Sometimes it can be hard to imagine all of the wonderful ways the earth can surprise us with the powers of water and wind. One of these wonderful occurrences is Bourke’s Luck Potholes, that marks the beginning of the Blyde River Canyon. On the Panorama Route in Mpumalanga, at the confluence of the Treur River and Blyde River, the activity of the water have carved out natural rock formations and pools over hundreds and thousands of years ago.
Named after prospector Tom Bourke, the Bourke’s Luck Potholes are geological formations that was formed by swirling water together with sand and rock peppbles, transported by the rivers, and formed cylindrical potholes into the sandstone bedrock into the underlying riverbed.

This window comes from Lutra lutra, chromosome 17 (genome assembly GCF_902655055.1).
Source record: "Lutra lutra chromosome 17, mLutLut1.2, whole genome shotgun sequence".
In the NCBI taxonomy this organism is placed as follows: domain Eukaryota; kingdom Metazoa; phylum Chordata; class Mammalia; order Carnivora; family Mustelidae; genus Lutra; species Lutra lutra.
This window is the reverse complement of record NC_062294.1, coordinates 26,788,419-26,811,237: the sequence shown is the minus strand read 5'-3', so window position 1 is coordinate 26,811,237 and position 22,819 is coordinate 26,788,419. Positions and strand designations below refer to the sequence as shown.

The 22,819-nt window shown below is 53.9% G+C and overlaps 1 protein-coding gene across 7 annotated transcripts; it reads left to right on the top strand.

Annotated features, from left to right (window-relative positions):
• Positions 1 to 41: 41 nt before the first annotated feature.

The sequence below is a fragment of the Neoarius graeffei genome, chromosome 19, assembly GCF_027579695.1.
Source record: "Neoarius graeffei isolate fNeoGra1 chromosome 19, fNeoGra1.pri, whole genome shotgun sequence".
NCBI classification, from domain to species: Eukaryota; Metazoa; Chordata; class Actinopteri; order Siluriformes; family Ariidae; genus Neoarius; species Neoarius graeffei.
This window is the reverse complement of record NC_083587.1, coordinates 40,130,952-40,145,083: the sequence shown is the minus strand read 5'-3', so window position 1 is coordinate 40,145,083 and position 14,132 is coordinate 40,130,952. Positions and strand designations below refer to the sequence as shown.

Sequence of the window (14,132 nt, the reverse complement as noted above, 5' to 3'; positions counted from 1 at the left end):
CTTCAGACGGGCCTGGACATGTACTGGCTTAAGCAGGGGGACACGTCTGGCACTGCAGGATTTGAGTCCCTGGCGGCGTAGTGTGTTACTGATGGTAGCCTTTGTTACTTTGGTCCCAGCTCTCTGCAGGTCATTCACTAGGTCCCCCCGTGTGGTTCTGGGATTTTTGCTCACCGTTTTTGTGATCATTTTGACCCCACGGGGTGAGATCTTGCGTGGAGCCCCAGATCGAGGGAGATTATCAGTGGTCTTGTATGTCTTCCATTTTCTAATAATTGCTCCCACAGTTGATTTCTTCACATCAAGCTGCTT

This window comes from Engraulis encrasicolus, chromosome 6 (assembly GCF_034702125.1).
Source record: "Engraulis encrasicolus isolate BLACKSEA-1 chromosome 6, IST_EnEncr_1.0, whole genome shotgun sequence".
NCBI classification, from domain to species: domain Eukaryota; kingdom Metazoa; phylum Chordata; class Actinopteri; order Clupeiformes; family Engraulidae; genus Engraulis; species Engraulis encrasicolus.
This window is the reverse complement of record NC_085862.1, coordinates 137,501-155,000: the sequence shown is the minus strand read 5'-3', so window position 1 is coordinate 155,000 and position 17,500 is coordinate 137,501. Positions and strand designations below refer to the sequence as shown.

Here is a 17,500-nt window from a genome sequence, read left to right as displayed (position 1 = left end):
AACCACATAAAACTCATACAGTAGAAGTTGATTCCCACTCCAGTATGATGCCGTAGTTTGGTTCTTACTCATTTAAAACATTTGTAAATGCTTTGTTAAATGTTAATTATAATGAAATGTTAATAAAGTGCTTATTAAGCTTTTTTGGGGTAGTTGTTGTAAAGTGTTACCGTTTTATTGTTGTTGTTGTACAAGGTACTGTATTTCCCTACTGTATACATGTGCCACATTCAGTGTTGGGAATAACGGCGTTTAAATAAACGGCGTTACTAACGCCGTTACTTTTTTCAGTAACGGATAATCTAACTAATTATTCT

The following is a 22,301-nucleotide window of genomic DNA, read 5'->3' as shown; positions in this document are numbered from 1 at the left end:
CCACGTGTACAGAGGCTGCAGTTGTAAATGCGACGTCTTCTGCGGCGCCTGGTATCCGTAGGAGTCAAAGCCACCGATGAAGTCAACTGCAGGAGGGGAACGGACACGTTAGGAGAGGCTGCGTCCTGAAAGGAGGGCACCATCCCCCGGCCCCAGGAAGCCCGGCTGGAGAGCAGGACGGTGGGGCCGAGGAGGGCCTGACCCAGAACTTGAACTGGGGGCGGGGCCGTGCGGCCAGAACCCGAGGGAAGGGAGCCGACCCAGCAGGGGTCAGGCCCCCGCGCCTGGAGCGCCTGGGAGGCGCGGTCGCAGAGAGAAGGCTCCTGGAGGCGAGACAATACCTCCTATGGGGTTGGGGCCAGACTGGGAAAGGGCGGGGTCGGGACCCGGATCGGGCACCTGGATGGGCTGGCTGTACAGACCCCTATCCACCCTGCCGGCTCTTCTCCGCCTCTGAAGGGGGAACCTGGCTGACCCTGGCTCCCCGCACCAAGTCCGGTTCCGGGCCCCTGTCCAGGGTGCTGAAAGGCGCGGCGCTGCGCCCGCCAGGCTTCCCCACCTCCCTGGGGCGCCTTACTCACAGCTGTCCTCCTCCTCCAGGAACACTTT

The spectacular shapes of the formations is only one of the reasons Bourke’s Luck Potholes is magnificent. The sandstone is layered and coloured in different colours of amber, taupe, ochre and brown, which outlays the constantly changing landscape and depending on the soil content of the water, the river levels and the time of the day, this is a constantly changing landscape that offer great photographic opportunities.
Bourke’s Luck Potholes is situated 35km north from Graskop on the R532 and is a very popular tourist attraction in the area. Managed by the Mpumalanga Parks Board, the sight can be visited by paying a nominal entrance fee. The Park has a number of bridges over the river and a number of vantage points where the potholes can be viewed from.